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Food marketers look to chronic diseases to shape message
Overweight? Diabetic? Cholesterol out of control? Have we got a deal on a meal for you!
If that sales pitch sounds a little sick, that's the point. Aging baby boomers and rising rates of obesity, diabetes and other health conditions have marketers looking to chronic illness as the new must-reach demographic.
It's part of a cultural shift that increasingly sees health problems as lifestyles rather than diseases. Now the food industry is realizing those lifestyles can have a major influence on spending habits.
It's easy to see why this is a fast-growing trend. For people like Karen Merrill, her life-style has become a matter of life and death.
The 49-year-old Barrington, N.H., woman had a heart attack and quintuple bypass in 2002. She credits the chronic disease-pitch -- which gives good-for-you branding to everything from menu items to entire supermarket shelves -- makes it easier for her to eat and shop.
During a recent trip to her local grocer, she was thrilled to spot several new whole-grain breakfast cereals -- foods she's supposed to be eating more of -- displayed in a special "heart healthy" section of the cereal aisle.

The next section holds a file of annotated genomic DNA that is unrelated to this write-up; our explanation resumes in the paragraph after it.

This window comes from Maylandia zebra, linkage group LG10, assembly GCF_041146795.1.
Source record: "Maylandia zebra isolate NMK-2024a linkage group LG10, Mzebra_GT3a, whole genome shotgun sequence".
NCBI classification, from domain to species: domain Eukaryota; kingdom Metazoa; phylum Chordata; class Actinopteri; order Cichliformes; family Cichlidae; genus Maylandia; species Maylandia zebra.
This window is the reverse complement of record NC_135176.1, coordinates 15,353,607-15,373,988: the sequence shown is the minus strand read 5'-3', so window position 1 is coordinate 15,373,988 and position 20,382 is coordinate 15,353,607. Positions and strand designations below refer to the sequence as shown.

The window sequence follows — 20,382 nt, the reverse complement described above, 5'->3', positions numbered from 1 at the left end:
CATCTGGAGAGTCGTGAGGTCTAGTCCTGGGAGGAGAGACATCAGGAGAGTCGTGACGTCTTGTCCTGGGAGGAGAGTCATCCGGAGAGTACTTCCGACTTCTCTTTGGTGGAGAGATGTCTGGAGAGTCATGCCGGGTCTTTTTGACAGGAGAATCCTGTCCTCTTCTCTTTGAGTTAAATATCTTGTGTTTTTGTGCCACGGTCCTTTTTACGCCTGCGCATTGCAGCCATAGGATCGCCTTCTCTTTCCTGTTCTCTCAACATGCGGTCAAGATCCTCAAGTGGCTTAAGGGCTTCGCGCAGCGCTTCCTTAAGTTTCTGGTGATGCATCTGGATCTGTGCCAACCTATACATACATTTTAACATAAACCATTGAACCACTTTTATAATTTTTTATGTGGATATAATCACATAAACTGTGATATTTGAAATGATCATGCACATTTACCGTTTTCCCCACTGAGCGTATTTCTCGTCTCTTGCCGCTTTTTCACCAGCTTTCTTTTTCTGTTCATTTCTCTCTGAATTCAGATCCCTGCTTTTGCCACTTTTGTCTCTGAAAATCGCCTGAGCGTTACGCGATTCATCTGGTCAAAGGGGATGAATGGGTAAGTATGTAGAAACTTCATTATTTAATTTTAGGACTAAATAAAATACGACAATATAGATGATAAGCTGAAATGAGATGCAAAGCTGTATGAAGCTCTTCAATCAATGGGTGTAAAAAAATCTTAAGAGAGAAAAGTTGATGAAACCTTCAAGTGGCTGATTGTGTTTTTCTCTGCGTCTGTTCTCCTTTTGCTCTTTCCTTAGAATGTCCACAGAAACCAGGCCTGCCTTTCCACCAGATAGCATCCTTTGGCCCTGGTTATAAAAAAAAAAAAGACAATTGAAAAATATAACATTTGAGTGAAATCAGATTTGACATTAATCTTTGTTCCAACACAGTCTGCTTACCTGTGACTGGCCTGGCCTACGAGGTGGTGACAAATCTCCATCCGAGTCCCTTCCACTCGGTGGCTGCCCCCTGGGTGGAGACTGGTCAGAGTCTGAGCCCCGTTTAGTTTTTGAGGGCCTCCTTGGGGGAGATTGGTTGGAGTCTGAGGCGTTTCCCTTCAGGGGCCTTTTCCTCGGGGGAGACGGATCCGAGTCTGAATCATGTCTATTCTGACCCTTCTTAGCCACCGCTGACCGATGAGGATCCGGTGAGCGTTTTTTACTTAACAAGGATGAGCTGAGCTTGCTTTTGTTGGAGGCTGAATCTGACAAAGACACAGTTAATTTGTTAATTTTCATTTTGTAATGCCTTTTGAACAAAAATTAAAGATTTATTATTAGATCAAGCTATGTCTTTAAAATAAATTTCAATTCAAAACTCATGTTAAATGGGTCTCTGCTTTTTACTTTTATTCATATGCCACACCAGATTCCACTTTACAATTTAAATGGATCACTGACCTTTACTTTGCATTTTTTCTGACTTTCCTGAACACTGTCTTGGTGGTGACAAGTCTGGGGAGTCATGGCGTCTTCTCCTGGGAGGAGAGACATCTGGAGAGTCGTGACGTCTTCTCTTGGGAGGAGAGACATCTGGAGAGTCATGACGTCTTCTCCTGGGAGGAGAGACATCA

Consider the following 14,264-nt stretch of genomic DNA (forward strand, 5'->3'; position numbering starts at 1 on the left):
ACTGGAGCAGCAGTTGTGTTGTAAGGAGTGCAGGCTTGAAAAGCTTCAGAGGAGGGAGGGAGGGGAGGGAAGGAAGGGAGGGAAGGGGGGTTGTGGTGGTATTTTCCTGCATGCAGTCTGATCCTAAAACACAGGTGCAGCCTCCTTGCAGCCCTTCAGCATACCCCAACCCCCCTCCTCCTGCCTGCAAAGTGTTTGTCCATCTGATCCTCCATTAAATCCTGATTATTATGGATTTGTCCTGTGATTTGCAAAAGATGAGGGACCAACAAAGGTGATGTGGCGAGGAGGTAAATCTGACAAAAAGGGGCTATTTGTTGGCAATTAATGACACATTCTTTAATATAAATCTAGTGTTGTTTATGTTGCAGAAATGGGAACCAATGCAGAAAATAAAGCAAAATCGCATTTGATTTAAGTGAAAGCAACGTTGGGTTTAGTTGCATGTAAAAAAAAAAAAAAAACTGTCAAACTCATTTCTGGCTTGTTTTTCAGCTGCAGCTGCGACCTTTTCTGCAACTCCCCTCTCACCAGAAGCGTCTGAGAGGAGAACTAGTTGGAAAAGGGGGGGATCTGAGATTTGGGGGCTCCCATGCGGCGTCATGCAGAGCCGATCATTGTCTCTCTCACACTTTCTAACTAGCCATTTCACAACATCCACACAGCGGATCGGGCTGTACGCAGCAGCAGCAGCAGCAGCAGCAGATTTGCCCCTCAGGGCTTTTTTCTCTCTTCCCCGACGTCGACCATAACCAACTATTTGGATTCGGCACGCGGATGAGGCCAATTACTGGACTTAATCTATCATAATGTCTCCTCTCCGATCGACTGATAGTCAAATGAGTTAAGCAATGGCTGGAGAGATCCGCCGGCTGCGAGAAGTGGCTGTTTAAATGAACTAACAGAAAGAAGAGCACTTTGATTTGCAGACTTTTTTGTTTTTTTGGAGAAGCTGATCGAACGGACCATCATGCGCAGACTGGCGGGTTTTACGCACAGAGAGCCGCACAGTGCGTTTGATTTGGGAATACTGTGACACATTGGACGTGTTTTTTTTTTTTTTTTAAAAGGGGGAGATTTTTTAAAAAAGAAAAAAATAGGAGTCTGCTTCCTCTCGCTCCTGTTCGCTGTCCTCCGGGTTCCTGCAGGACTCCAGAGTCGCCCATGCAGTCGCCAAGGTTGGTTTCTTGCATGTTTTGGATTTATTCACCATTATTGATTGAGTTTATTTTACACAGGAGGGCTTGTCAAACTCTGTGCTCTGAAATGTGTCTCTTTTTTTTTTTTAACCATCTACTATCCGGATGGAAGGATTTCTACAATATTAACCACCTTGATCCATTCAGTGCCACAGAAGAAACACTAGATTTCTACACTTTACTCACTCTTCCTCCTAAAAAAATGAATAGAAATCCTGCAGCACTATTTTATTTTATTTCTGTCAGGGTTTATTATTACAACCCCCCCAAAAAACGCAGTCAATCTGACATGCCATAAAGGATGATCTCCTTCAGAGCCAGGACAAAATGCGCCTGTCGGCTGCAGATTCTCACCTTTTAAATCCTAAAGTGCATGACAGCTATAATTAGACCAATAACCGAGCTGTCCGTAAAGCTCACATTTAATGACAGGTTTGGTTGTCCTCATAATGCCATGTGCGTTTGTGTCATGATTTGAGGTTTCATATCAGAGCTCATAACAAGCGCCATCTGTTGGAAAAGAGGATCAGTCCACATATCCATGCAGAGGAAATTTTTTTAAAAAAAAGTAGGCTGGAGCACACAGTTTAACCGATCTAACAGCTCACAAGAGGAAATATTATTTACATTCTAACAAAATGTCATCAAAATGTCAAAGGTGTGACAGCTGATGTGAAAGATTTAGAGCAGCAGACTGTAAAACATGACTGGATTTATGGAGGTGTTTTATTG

"I never would have known that this cereal existed if it wasn't for that display," said Merrill. "By coupling things like that, it introduces me to new things. Normally I would have been heading to the health food store to get it."
And there's plenty of incentive for these efforts.
Americans with heart problems -- there are more than 70 million of them -- represent $71 billion in annual buying power. The nation's nearly 21 million diabetics command around $14 billion. And don't forget that about two-thirds of American adults are overweight or obese.
People with chronic health conditions also are two to three times more likely than their healthy peers to follow special diets, making them prime targets for low-fat, low-sugar and other specialty foods, according to a report by IRI Healthcare, a Chicago-based marketing research firm that recently studied the disease-marketing trend.
There's also a spillover effect.
"If Mom comes down with something, the entire household's diet changes," says Bob Doyle, a senior vice president at IRI.
Merrill, for example, shops not just for herself, but also hopes to prevent her husband and 11-year-old daughter from suffering her fate.
Some critics accuse the industry of trying to profit off sickness, but American Dietetic Association spokeswoman Dawn Jackson Blatner says anything that makes it easier for consumers to make healthy choices is a good thing.